Luckily, there’s a gorgeous new quest log that lets you know what you need to do next to progress the main story. It also provides details on any active side quests you have unlocked. However, side quests are tricky in this game. Even though the world is open for you to explore, you don’t really have to go everywhere during a playthrough. It’s ultimately up to you.
Some quests are shared between characters, such as the Arcane and Rune Magic quests and a few others, but you really aren’t forced to do them. Talking to NPCs may point you in the direction of optional quests as well, so you will not only have to talk to everyone but also pay attention to what they’re saying.
The design is brilliant as every playthrough is a different beast. The challenge comes from understanding the game’s nuanced systems. How leveling up works, how to acquire certain characters, and where the hell to go will always be on your mind. However, every minute spent will often reveal something new about the game you didn’t previously know.
The battle systems require lots of patience because it’s not as easy to explain as the story. I’ll say that there are humans, robots, and even monsters that can join your party. Humans can very in job class and extend to a Mystic arts user, while monsters can learn new abilities and become stronger from absorbing fallen enemies. Learning new techniques happens at random, and there are even secret techniques learned when a group of techniques are learned.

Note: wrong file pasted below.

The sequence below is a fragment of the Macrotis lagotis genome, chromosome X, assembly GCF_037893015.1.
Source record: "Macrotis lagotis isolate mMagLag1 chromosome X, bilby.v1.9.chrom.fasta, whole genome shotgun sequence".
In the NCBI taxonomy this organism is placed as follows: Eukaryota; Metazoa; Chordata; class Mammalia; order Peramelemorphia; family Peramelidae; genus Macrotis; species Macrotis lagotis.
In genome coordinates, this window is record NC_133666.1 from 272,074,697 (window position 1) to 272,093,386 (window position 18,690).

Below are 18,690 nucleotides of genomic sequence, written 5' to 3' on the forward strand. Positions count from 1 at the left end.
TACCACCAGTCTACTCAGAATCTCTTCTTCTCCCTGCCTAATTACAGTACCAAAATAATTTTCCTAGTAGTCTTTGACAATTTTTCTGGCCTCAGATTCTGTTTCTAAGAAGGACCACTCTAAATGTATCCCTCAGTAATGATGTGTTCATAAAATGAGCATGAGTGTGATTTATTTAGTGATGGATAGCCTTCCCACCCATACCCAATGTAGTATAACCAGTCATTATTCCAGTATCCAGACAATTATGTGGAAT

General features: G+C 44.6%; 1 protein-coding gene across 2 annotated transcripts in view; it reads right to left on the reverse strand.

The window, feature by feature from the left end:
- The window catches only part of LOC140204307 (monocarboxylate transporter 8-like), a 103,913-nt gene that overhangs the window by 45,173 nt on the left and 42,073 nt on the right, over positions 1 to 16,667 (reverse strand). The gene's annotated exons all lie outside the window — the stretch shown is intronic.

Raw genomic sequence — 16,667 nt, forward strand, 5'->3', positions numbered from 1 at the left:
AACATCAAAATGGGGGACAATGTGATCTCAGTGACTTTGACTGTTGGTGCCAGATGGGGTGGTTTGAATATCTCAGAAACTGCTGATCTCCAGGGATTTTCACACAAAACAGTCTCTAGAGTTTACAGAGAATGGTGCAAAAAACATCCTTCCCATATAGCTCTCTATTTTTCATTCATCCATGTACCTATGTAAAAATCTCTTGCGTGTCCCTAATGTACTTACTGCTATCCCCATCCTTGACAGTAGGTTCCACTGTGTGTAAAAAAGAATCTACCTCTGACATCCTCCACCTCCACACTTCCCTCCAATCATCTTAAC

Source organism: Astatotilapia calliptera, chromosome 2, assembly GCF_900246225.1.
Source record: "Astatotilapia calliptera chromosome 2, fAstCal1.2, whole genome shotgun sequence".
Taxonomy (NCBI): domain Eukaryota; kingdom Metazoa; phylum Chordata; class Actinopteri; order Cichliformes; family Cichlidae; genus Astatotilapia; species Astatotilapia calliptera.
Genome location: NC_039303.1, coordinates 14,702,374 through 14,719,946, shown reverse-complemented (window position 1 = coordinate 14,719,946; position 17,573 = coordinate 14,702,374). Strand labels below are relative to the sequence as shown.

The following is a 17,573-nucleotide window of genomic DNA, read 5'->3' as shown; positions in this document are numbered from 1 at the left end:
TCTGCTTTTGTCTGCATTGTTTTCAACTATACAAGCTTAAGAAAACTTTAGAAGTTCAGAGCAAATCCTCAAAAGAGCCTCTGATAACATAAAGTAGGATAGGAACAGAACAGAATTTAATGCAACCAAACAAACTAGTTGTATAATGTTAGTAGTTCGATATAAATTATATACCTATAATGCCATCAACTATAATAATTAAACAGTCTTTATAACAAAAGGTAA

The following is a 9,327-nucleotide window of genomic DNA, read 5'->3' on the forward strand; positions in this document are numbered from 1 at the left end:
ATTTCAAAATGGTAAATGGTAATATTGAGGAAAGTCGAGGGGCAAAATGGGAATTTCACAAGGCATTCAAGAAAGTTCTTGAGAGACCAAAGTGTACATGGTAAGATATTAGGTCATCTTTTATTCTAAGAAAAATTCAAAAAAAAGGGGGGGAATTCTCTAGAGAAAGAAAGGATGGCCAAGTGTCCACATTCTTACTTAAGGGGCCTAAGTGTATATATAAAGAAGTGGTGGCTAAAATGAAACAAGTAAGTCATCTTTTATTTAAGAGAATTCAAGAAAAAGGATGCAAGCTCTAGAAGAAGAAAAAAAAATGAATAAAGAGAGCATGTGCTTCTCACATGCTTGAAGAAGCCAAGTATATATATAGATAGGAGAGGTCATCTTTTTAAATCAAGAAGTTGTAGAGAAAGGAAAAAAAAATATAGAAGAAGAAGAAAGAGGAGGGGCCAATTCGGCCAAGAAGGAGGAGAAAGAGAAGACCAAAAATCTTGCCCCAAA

After a battle, your party is completely healed to fight again in the next encounter. However, characters have Life Points that determine how many times they can die in a fight. Characters can be healed after they die, but once they hit 0 LP, you’ll need to go to an Inn to restore them. Luckily in this remastered release, you’re able to run from every fight. This is just perfect for those who don’t want to be too over-leveled.
Equipment can now be auto-equipped on humans, depending on what type of character they are. I liked this feature, but you’ll probably have a specific loadout when entering a boss battle that you’ll want to adjust manually.